Senator lifts hold on Flint aid bill

Senator lifts hold on Flint aid bill

Sen. David VitterDavid Bruce VitterGrocery group hires new top lobbyist Lobbying World Senate confirms Trump judge who faced scrutiny over abortion views MORE (R-La.) has removed his hold on a bill to help Flint, Mich., and other communities with drinking water contamination.

A Vitter aide said Tuesday that the hold was removed because his issue with the related energy legislation was resolved.

ADVERTISEMENT

The action removes one major hurdle in the bipartisan push to pass a $250 million package to give infrastructure and assistance to Flint and other areas with similar problems. Dangerous levels of lead began leaching into the city's water supply after the state's governor, Rick Snyder, switched from Lake Huron to the Flint River.

But another big hurdle still remains: Sen. Mike LeeMichael (Mike) Shumway LeeMcConnell, allies lean into Twitter, media 'war' Conservatives buck Trump over worries of 'socialist' drug pricing Criminal justice reform should extend to student financial aid MORE (R-Utah) still has a hold on the bill, preventing it from moving forward by unanimous consent. Lee is the only remaining senator of a group of Republicans that had holds on the legislation, including Vitter and Sen. Ted CruzRafael (Ted) Edward CruzIs this any way for NASA to build a lunar lander? GOP strategist predicts Biden will win nomination, cites fundraising strength 3 real problems Republicans need to address to win in 2020 MORE (R-Texas), who is running for president.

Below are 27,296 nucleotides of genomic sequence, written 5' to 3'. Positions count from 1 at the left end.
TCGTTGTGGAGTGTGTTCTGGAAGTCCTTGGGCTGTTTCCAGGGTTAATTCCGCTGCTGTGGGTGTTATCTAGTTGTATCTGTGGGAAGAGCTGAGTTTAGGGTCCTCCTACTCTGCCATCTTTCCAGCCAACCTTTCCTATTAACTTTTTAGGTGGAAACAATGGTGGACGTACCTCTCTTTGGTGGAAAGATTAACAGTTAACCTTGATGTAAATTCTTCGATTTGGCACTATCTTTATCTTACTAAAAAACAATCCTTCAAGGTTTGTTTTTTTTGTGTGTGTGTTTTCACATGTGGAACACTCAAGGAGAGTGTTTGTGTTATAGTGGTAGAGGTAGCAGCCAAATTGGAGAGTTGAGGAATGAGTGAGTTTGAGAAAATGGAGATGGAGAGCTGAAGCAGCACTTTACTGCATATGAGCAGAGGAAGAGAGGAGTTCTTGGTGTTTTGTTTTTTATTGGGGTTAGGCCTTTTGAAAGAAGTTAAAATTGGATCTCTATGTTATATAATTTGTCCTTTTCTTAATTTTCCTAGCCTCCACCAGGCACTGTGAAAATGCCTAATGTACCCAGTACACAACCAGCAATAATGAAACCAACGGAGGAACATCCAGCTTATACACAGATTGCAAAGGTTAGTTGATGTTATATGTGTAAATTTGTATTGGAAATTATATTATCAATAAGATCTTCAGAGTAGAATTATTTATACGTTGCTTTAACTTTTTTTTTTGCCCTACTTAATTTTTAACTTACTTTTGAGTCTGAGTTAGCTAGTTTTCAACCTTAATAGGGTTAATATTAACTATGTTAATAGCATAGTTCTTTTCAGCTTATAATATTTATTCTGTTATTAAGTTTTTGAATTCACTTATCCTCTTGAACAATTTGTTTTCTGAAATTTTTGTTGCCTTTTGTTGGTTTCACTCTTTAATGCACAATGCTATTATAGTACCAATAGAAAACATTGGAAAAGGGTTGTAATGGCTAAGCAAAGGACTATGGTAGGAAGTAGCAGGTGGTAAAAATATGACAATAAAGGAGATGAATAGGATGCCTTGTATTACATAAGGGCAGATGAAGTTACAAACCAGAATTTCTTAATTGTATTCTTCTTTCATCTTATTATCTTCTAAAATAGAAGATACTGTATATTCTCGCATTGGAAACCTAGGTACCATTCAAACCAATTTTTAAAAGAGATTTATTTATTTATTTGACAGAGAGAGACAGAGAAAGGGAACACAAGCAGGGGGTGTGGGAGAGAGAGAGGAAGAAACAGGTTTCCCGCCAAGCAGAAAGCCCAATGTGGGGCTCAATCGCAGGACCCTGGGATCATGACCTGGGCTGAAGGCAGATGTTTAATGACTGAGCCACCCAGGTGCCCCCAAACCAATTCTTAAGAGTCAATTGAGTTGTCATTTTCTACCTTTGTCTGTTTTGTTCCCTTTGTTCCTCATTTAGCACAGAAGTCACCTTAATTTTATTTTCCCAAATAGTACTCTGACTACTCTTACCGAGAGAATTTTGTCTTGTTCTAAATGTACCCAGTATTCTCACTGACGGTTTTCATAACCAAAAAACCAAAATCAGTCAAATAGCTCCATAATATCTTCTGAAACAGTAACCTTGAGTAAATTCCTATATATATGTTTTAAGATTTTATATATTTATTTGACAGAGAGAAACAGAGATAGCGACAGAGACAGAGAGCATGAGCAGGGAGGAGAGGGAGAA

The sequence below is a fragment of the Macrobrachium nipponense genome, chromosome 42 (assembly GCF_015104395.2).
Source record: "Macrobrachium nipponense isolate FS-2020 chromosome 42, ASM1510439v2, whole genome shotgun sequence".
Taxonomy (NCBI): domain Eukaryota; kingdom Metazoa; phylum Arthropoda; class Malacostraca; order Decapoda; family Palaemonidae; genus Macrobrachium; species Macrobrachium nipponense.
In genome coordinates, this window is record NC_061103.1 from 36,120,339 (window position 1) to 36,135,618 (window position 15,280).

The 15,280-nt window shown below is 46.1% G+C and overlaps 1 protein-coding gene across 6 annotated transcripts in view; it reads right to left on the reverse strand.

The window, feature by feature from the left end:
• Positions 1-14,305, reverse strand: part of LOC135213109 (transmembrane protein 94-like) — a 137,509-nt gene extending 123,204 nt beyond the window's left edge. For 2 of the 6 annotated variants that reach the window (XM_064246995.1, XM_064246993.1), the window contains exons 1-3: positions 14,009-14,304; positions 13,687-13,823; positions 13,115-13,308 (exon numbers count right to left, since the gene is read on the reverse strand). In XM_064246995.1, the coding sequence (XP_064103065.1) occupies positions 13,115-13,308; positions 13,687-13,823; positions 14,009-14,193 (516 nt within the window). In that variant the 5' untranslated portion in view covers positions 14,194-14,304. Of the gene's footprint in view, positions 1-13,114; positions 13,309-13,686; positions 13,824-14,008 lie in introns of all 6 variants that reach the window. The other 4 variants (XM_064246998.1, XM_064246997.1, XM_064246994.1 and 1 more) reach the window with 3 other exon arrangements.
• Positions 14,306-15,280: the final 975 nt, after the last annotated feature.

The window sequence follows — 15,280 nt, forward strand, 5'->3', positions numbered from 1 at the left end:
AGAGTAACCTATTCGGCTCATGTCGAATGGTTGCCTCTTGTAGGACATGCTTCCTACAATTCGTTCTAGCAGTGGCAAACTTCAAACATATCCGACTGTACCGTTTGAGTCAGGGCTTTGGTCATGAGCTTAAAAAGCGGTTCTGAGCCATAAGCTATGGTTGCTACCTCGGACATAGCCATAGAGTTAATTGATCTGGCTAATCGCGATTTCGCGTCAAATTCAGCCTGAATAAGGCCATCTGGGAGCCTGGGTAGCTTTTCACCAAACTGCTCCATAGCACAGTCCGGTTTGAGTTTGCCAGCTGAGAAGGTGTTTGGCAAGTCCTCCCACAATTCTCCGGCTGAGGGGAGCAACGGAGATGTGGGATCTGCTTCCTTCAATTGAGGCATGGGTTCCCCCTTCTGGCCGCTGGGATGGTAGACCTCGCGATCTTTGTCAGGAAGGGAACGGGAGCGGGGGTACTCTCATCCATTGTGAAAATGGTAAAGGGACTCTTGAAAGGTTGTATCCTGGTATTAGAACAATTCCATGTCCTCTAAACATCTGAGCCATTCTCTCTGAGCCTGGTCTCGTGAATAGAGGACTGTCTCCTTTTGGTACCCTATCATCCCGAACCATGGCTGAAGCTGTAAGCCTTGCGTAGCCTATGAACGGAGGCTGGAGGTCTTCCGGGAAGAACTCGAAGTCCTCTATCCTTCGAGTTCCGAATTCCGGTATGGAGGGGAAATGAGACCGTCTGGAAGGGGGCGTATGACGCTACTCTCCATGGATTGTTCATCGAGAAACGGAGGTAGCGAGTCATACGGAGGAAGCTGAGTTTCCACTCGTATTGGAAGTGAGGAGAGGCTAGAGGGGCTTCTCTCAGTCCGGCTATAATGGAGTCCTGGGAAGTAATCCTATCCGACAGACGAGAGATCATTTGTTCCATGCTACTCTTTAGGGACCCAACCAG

Sen. Debbie StabenowDeborah (Debbie) Ann StabenowUSDA cuts payments promised to researchers as agency uproots to Kansas City USDA eases relocation timeline as researchers flee agency USDA office move may have broken law, watchdog says MORE (D-Mich.) was optimistic that a resolution on Lee’s objection is within reach.

“We’ve possibly found a path forward,” she told reporters Tuesday. “We’ll know by the end of the day.”

Vitter objected to the energy bill, which the Senate is moving along with the Flint bill, because it didn’t have strong enough language to encourage fishing in the Gulf of Mexico.

But Lee objects to the Flint bill, saying it’s not the federal government’s place to help cities with drinking water problems if the states can handle it themselves.

Sen. Gary Peters (D-Mich.) said that he’s scheduled a meeting with Lee to try to resolve the problem and get him to lift his hold.

“I will be speaking to him this afternoon,” Peters said.

Peters also strongly disagreed with Lee’s opinion of bill.

“It’s outrageous to think we're grandstanding,” Peters said. “I would just encourage Sen. Lee to go to Flint and talk directly to the people who are living on bottled water.”

— Jordain Carney contributed to this story.